New Zealand – Day 2

jaycyn

We woke up around 4 am due to the jet lag. Hopefully by tomorrow we will have our sleep cycles under control.

On this day we were scheduled to spend it in Auckland City. Frankly, Auckland is not all that exciting. It’s much like any other big city and we’ve seen plenty of big cities. As we pondered our options Cynthia found a brochure in our literature that talked about Waiheke Island which is only a 40 minute ferry ride from the harbor here in Auckland. We thought we would give it a go and off we went.

waiheke

Buying tickets for the ferry we spotted (and Cynthia photographed) this sign.

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They are very protective of the island and don’t want any pests carried over. Cynthia pointed out that if she had any skinks hidden in her bag they came from New Zealand and not from home.

We boarded the ferry, skink free, and before we knew it, we were at Waiheke.

The sky was overcast but we didn’t let that stop us from renting a car and heading off to explore.

Right off the bat, we were overjoyed with our decision. The island is relatively small and filled with twisty, turny roads. Each turn brought us to something amazing. Beaches, hidden coves, hills and valleys…

Waiheke

Man O War Bay - Waiheke

Cynthia was happy to see her first sheep of the journey and she captured this wonderful image of two lambs.

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We had a great time exploring the island. Though small, it was sometimes confusing and we did get a little lost…

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(photo by Cynthia)

But we didn’t mind because we knew it was a small island and we’d eventually get back on track.

We wrapped up the journey at a lovely little restaurant with a deck that looked out over one of the many bays on the island. And toward the end the sun even peeked out and gave us a glimpse of the the true beauty of the island

Waiheke

The restaurant also featured some rather fearless seagulls which swarmed the table as soon as we got up to leave and devoured all of our scraps.

Seagull Want My Food

While waiting on the ferry to go back to the mainland I did manage to drop and smash my iPhone. Fortunately there was a repair shop near the hotel and I was back up and running in less than an hour after returning back to base.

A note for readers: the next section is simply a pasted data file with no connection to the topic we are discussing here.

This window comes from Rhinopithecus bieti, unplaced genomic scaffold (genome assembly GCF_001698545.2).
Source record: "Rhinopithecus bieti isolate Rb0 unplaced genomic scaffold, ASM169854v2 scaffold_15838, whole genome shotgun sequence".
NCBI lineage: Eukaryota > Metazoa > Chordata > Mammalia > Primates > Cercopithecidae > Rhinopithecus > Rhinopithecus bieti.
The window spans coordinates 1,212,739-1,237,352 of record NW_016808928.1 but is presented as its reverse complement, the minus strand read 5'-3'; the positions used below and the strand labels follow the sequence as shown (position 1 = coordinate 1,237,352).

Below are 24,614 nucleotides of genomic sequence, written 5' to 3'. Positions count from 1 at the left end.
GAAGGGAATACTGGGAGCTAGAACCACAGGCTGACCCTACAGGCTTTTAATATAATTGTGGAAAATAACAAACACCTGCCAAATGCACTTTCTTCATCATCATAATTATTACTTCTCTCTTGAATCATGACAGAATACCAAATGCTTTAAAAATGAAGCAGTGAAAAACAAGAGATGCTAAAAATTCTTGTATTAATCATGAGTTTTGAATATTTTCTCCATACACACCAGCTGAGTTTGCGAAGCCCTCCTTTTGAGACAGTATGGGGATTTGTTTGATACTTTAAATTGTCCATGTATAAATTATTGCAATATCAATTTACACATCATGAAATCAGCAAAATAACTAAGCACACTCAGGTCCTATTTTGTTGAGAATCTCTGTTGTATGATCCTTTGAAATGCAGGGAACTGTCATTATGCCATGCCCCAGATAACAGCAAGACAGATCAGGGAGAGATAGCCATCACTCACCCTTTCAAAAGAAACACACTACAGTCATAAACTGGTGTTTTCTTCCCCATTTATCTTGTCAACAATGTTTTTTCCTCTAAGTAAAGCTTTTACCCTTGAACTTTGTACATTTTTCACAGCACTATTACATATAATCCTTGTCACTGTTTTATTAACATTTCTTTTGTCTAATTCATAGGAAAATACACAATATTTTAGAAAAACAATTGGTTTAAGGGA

We took some time and got some rest before heading out to dinner and going to the top of the Sky Tower which towers some 1076 feet over the city and offers some amazing views of Auckland.

Sky Tower - Auckland

View From The Sky Tower

It was pretty cool to see, but we didn’t stay long as we are pretty tired and have a big day tomorrow as we head off to the Bay Of Islands in the north.

Arrival New Zealand

Greetings From New Zealand

We made it to Auckland. The flights were uneventful for the most part. The first leg from Houston to Los Angeles was delayed by about 30 minutes which was not a real problem as we had plenty of time before the flight from Los Angeles to Auckland.

We arrived in Auckland quite early, but the hotel allowed us to check in right away which is always a huge bonus, especially after over 20 hours of travel time.

We did get some sleep on the plane so were were not totally wiped out when we arrived, but we’re still tired and taking it easy today.

1971 Cutlass Supreme Restoration – Part 2

After the first phase of restoration on the Cutlass I took a small break. The Cutlass was drivable and running great, but there was a the matter of an oil leak in the rear main seal.

Repairing it meant pulling the engine. It was suggested by my mechanic that if I was going to do this I might as well replace the timing chain. The summer heat was not conducive to driving so before long I decided to go ahead and bite the bullet and get the main seal replaced.

While the engine was out I was talked into a paint job and some Hooker performance headers. Since the engine was out I only paid for the parts, which wasn’t all that expensive.

I have to say, the GM 455 never looked better.

My Freshly Repainted Big Block 455

My Freshly Repainted Big Block 455

Pork Inception

Cynthia was given a recipe for honey glazed, bacon wrapped pork loin. It was easy to make and it came out very well. I thought it might be a little disgusting, but it ended up being very tender and flavorful

Bacon Latice

Rolling up the pork loin

Wrapped and glazed

Enjoy

It’s a bird! It’s a plane! Nope, it’s a bird

Cynthia and I went outside Friday evening and we heard a very loud, very distinctive squawk coming from the neighbor’s tree. After a minute a green Quaker Parrot flew out and landed in another tree. I tried to coax him down, but he was very timid. After I started to walk away he flew out of the tree and landed on my shoulder. Obviously this is someone’s pet. Cynthia has named him Murphy.

Murphy

San Diego Comic Con – 2015

San Diego Comic Con 2015